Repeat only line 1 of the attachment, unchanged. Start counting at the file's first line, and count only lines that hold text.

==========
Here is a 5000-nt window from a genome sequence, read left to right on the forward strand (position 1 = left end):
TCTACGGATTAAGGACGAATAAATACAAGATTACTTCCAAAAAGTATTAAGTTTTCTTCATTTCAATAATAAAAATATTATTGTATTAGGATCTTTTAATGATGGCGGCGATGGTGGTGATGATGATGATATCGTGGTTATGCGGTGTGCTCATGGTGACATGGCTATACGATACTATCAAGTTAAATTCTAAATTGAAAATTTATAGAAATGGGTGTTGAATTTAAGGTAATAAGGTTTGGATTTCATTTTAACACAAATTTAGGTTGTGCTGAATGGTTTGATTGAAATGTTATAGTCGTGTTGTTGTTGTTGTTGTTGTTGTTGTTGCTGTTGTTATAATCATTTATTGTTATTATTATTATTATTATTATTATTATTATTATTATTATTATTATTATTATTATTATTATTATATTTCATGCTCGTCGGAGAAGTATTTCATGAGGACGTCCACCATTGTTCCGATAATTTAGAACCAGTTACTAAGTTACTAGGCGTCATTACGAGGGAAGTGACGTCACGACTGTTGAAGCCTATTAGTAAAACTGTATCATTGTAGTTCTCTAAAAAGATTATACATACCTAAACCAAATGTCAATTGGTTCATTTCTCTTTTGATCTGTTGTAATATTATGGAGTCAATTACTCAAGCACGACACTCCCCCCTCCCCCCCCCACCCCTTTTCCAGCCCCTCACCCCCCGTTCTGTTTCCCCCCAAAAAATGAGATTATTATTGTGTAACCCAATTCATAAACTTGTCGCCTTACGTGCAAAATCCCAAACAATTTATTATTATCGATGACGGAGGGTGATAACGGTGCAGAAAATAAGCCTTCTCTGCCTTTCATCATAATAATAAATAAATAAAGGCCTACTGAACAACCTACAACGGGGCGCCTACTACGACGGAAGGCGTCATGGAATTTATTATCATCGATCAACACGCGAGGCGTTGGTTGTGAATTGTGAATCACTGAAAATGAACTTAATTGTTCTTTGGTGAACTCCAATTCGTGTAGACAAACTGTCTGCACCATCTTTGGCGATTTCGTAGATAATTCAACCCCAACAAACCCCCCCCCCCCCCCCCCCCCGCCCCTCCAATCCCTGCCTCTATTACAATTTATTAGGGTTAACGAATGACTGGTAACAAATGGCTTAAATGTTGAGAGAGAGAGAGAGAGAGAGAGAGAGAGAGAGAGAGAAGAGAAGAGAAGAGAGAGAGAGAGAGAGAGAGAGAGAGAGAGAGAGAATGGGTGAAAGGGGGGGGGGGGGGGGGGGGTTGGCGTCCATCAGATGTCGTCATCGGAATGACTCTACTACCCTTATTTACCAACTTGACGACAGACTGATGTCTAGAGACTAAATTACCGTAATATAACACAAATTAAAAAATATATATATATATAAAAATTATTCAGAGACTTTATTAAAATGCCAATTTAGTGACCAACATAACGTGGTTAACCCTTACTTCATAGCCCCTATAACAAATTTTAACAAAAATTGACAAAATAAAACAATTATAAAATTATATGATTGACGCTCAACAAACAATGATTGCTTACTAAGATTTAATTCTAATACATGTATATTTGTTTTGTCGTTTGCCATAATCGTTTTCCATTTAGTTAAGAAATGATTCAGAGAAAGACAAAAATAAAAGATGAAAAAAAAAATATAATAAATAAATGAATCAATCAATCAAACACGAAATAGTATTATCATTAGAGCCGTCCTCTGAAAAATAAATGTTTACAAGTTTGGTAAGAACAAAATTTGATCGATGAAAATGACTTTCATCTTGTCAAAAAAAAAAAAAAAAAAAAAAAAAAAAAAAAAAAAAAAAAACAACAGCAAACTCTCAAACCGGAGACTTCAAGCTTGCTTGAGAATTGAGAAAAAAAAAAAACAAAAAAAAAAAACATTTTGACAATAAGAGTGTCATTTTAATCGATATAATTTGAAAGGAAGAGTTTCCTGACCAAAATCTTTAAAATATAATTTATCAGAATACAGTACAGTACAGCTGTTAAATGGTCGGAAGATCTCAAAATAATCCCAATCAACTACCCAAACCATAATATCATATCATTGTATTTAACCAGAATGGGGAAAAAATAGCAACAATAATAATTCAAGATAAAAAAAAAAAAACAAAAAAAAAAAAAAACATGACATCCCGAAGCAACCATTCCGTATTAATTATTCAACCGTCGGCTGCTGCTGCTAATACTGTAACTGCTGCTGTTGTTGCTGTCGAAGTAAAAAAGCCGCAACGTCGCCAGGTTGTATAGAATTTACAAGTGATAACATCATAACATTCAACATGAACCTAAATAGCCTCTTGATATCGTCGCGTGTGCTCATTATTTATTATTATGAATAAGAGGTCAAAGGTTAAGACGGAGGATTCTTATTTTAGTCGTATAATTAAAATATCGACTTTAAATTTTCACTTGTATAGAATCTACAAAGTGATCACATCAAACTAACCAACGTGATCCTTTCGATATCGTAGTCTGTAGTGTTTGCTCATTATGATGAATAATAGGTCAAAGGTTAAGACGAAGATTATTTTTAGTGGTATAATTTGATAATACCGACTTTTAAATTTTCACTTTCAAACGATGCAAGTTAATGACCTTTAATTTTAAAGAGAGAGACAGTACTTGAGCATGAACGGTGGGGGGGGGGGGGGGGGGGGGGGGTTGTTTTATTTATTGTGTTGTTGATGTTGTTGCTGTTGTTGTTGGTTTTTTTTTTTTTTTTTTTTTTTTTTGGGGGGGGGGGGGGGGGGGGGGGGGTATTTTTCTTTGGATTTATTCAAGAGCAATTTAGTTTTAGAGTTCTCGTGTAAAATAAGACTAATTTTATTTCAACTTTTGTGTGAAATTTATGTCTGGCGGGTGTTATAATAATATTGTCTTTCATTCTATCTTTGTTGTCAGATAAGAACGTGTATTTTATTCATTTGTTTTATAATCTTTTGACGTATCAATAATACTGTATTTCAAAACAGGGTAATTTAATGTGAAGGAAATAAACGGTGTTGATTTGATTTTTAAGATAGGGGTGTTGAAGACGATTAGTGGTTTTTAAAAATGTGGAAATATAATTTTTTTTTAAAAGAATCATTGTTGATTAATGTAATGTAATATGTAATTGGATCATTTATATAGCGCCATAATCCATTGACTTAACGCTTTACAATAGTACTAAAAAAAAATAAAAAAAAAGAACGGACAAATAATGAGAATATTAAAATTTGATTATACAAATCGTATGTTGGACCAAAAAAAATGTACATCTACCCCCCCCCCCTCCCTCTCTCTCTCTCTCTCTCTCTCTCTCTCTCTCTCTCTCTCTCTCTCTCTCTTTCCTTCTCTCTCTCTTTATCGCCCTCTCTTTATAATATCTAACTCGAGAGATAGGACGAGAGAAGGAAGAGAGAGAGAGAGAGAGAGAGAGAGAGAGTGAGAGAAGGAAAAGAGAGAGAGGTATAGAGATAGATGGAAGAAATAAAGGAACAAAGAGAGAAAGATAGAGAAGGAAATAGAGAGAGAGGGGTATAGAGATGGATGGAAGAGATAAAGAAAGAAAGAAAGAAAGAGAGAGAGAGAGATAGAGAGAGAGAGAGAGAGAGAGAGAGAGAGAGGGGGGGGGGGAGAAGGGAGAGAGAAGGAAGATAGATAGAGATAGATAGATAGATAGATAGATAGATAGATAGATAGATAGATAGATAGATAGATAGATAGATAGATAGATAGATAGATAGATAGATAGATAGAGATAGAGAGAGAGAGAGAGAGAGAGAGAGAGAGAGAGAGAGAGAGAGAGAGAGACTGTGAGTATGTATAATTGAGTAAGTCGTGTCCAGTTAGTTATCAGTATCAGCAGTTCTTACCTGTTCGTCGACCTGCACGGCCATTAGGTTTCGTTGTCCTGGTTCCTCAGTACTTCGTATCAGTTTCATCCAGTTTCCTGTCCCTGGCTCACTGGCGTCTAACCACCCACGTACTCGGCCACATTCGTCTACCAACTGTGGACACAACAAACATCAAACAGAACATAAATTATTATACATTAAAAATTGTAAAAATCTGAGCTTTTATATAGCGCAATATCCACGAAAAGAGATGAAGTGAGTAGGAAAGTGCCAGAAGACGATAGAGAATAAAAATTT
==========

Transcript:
Here is a 5000-nt window from a genome sequence, read left to right on the forward strand (position 1 = left end):